On the 100th anniversary of the start of World War I, EU leaders will meet at Flanders Fields Museum. They'll have an opportunity to reflect on what can happen when nations fail to find common ground.
The team is called Sacramento Republic FC -- The FC stands for football club (even Sacramento’s booster club also has a European flavor).
But they -- the mostly young people in their twenties in the stands -- call themselves the Tower Bridge Brigade. They stand, sing, and chant all game long.
“I grew up watching soccer,” says fan Ana Garza. “I grew up listening to soccer, I grew up with a soccer ball in my crib. The whole thing is just exciting.”
Sacramento Republic plays in the USL. The league is a notch below Major League Soccer, where U.S. superstar Clint Dempsey plays for the Seattle Sounders. But don’t tell Sacramento Republic fans they’re second-tier. The team has sold out several games in a 20,000-seat stadium.
So why are these mostly young fans so revved up?
“If you just look at the numbers the average person, the average person when they graduate high school, at least in the Sacramento has played seven years of soccer,” says team owner Warren Smith.
Smith says he has actually been surprised by the extent of the crowds. But he knew all those young soccer players and their parents could support a team.
“They’re familiar with it. They understand it. They have played it. And so if they play it, that is one of the first indicators that they will buy a ticket," says Smith.
Sports economist Patrick Rishe says the reason professional soccer is growing is because it’s connecting with millennials.
“I think it’s just a natural progression of people being interested in soccer,” says Rishe. “It’s been a popular youth sport for a long time. And now NBC has this deal with the English Premier League, so now we can see regularly the top quality soccer league in the world.”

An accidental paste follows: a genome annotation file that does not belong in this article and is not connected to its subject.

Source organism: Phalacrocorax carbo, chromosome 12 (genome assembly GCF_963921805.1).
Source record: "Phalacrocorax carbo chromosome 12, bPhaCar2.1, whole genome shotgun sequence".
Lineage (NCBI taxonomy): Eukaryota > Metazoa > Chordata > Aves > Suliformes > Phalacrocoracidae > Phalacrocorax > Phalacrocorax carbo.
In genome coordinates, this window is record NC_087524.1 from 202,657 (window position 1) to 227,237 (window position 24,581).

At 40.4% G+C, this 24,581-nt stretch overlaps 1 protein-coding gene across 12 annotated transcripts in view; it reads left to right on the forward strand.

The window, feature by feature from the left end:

Some say Republic FC’s early success at the gate and on the field could bump the team up a notch to Major League Soccer. But on a recent night, they were losing 1-0 to Arizona United SC.
Brian Trainer, one of the leaders of the Tower Bridge Brigade says it time to get louder: “We’re going to keep singing, and it might happen right here, I’m hoping for it. Here we go, here we go…”
And just then, Republic FC booted through the game-tying goal. The assist, more or less, came from its fans in the stadium.
IKEA announced it would raise its minimum wage -- more on the motivation behind companies raising pay without prompting from government. Plus, with GoPro's IPO going strong, a look at what the company might do to remain profitable besides just selling cameras. Also, a new report shows that although Latinos are one of the fastest growing ethnic groups in the U.S., they remain underrepresented in American media both on air, and behind the scenes.